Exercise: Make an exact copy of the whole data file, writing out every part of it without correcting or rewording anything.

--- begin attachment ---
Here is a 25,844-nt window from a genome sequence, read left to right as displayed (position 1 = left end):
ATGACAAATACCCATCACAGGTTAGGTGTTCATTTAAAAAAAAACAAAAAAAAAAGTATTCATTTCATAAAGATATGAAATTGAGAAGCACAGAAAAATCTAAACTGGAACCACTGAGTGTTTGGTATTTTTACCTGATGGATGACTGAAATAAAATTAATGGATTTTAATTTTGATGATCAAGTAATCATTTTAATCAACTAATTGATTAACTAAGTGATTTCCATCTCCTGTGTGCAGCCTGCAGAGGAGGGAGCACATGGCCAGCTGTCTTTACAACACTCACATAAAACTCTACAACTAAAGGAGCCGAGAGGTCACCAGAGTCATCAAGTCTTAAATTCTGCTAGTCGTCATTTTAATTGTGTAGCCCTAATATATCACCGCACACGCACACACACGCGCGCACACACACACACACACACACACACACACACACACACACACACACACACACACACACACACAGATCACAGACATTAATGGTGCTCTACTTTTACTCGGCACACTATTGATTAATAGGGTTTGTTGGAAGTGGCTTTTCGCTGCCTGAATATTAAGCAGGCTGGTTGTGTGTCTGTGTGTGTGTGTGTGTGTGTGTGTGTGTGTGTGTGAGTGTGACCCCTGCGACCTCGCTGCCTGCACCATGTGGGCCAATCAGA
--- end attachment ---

Here is a 25,844-nt window from a genome sequence, read left to right as displayed (position 1 = left end):
ATGACAAATACCCATCACAGGTTAGGTGTTCATTTAAAAAAAAACAAAAAAAAAAGTATTCATTTCATAAAGATATGAAATTGAGAAGCACAGAAAAATCTAAACTGGAACCACTGAGTGTTTGGTATTTTTACCTGATGGATGACTGAAATAAAATTAATGGATTTTAATTTTGATGATCAAGTAATCATTTTAATCAACTAATTGATTAACTAAGTGATTTCCATCTCCTGTGTGCAGCCTGCAGAGGAGGGAGCACATGGCCAGCTGTCTTTACAACACTCACATAAAACTCTACAACTAAAGGAGCCGAGAGGTCACCAGAGTCATCAAGTCTTAAATTCTGCTAGTCGTCATTTTAATTGTGTAGCCCTAATATATCACCGCACACGCACACACACGCGCGCACACACACACACACACACACACACACACACACACACACACACACACACACACACACACACAGATCACAGACATTAATGGTGCTCTACTTTTACTCGGCACACTATTGATTAATAGGGTTTGTTGGAAGTGGCTTTTCGCTGCCTGAATATTAAGCAGGCTGGTTGTGTGTCTGTGTGTGTGTGTGTGTGTGTGTGTGTGTGTGTGTGAGTGTGACCCCTGCGACCTCGCTGCCTGCACCATGTGGGCCAATCAGA